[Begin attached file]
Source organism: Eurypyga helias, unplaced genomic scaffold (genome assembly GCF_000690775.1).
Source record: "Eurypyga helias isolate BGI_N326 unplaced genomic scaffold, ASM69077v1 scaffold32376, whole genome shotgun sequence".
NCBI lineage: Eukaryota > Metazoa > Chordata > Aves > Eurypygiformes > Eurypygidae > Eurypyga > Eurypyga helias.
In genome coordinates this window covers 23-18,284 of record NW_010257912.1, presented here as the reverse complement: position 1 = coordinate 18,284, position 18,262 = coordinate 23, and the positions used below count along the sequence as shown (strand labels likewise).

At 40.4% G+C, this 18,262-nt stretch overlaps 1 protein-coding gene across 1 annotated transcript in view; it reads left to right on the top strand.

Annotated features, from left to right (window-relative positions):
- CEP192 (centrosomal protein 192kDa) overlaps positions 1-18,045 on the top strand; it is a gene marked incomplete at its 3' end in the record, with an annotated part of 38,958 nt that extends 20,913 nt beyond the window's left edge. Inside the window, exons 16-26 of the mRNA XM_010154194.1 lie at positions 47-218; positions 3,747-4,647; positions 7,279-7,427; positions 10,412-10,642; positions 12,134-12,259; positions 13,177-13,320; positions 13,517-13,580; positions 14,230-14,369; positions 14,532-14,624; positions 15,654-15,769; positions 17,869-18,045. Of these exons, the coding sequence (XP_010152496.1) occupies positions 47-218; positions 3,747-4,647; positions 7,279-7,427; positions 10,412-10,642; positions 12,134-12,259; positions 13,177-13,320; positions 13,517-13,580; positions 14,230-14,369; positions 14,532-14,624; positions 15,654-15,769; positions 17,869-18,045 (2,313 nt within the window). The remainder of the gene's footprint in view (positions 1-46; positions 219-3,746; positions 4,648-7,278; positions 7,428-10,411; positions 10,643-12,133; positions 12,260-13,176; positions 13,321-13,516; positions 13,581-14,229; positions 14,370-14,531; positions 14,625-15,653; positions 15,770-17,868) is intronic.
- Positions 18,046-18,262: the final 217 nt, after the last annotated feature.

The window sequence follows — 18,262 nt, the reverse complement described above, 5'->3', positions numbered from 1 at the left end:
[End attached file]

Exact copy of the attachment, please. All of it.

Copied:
Source organism: Eurypyga helias, unplaced genomic scaffold (genome assembly GCF_000690775.1).
Source record: "Eurypyga helias isolate BGI_N326 unplaced genomic scaffold, ASM69077v1 scaffold32376, whole genome shotgun sequence".
NCBI lineage: Eukaryota > Metazoa > Chordata > Aves > Eurypygiformes > Eurypygidae > Eurypyga > Eurypyga helias.
In genome coordinates this window covers 23-18,284 of record NW_010257912.1, presented here as the reverse complement: position 1 = coordinate 18,284, position 18,262 = coordinate 23, and the positions used below count along the sequence as shown (strand labels likewise).

At 40.4% G+C, this 18,262-nt stretch overlaps 1 protein-coding gene across 1 annotated transcript in view; it reads left to right on the top strand.

Annotated features, from left to right (window-relative positions):
- CEP192 (centrosomal protein 192kDa) overlaps positions 1-18,045 on the top strand; it is a gene marked incomplete at its 3' end in the record, with an annotated part of 38,958 nt that extends 20,913 nt beyond the window's left edge. Inside the window, exons 16-26 of the mRNA XM_010154194.1 lie at positions 47-218; positions 3,747-4,647; positions 7,279-7,427; positions 10,412-10,642; positions 12,134-12,259; positions 13,177-13,320; positions 13,517-13,580; positions 14,230-14,369; positions 14,532-14,624; positions 15,654-15,769; positions 17,869-18,045. Of these exons, the coding sequence (XP_010152496.1) occupies positions 47-218; positions 3,747-4,647; positions 7,279-7,427; positions 10,412-10,642; positions 12,134-12,259; positions 13,177-13,320; positions 13,517-13,580; positions 14,230-14,369; positions 14,532-14,624; positions 15,654-15,769; positions 17,869-18,045 (2,313 nt within the window). The remainder of the gene's footprint in view (positions 1-46; positions 219-3,746; positions 4,648-7,278; positions 7,428-10,411; positions 10,643-12,133; positions 12,260-13,176; positions 13,321-13,516; positions 13,581-14,229; positions 14,370-14,531; positions 14,625-15,653; positions 15,770-17,868) is intronic.
- Positions 18,046-18,262: the final 217 nt, after the last annotated feature.

The window sequence follows — 18,262 nt, the reverse complement described above, 5'->3', positions numbered from 1 at the left end: